Shoes, in my experience, are always sold in pairs. Should they be?
I can think of at least two arguments against. One is that sometimes one shoe of a pair wears out or gets damaged and you have to throw the whole pair away. This is particularly likely if your feet are not perfect mirror images of each other. Mine are not — my right foot has some lumps on it, apparently normal and non-dangerous sorts of lumps that sometimes occur with aging. The result is that my right shoes wear out faster than my left. Since I have been buying the same shoes from the same seller for years, I now have two pair — possibly a third if I looked harder — plus a number of unpaired left shoes.
That, of course, suggests the other advantage to selling single shoes. When I get new shoes they are comfortable on the left foot, tight on the right. Eventually, after time to stretch, they are loose on the left foot, comfortable on the right. But if I could buy a right shoe one size wider than the left ...
I suspect few people would like the look of one brand new shoe and one half-worn shoe. If it's dress shoes (or non-sneakers) can your shoes be re-soled? There are still a few (usually fairly expensive) brands that can be re-soled, and still a few cobblers that can do the re-soling. If leather soles, you may get sole protectors, a thin layer of rubber that can be easily replaced when it wears. They may also be able to stretch one shoe, typically up to one width.
There used to be some high end brands you could order in mismatched sizes, I'm not sure if that's still true.
I have a similar complaint about nice socks--I've never seen any non-athletic socks in a large package that aren't an assortment--a six pack of my favorite wool socks comes in 4 different patterns. I suspect this is for people like me who refuse to have less than 2 or 3 of a pattern.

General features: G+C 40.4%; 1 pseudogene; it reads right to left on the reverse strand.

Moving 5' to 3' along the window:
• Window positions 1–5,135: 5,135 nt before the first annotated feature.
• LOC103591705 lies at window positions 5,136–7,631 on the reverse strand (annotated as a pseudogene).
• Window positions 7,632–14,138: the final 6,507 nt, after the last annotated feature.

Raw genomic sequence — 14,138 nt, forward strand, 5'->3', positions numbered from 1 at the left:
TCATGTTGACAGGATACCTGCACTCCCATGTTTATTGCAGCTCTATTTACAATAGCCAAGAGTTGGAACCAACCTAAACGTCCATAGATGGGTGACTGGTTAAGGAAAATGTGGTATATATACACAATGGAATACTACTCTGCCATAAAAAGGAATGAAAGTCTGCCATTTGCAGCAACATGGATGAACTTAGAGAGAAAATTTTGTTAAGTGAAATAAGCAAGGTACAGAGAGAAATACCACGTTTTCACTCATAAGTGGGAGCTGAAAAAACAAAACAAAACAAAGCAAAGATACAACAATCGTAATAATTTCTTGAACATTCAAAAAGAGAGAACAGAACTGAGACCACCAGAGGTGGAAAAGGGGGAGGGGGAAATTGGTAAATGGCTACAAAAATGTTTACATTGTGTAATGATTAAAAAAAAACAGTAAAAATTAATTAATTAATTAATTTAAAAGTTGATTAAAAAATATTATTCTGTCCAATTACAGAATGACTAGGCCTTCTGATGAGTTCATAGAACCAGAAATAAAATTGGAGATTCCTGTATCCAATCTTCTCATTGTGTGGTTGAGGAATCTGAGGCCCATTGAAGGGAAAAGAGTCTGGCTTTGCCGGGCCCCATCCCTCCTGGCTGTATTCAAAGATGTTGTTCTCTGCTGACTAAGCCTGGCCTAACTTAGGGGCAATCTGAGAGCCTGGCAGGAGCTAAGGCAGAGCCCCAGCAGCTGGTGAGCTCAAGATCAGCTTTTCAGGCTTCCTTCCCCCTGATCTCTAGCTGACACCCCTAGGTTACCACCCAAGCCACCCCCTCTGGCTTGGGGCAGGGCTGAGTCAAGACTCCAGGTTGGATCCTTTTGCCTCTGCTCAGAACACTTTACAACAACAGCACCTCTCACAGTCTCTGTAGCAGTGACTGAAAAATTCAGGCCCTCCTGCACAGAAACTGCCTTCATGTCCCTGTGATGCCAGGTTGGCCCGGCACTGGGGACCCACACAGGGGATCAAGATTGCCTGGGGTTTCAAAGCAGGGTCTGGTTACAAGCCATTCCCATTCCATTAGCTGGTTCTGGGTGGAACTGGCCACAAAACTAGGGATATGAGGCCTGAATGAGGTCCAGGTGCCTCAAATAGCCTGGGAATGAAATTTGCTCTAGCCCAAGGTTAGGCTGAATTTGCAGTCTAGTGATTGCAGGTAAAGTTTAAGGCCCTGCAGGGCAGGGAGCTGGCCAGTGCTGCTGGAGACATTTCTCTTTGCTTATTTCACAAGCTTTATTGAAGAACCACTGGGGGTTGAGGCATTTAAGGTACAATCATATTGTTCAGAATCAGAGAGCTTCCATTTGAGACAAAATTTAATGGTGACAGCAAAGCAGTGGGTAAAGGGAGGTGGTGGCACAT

You can always buy 2 pairs of shoes if this is an issue. Buy 2 $50 pairs instead of 1 $100 pair.
It only works because it works! There are few who need different sized shoes for each foot -- I am one of those few, too. It's those damned economies of scale, here in packaging. :-)
[I've used this in class -- complementarity is not a characteristic of the commodities, but rather a characteristic of each person's utility function.]
In my opinion, it's probably due to legacy supply chain characteristics. It's already a logistical nightmare for shoe stores to try to have the right sizes in stock--if each shoe was individual, that increases your supply chain complexity given that the vast majority of shoe buyers need two shoes of the same size.
This is one long tail market where mass online retail economies of scale could solve the issue. But it's also hard to do this for shoes, because most people want to try shoes on before they buy. Shoe fitment is so individual that even different shoes models, within the same brand, of the same size will fit differently. So it's a market that is more resistant to online shopping than others. This is made more difficult in that sneakers are often a seasonal design--"last year's" model gets discontinued so you need to go to the store to try on this year's model just in case the fitment changed.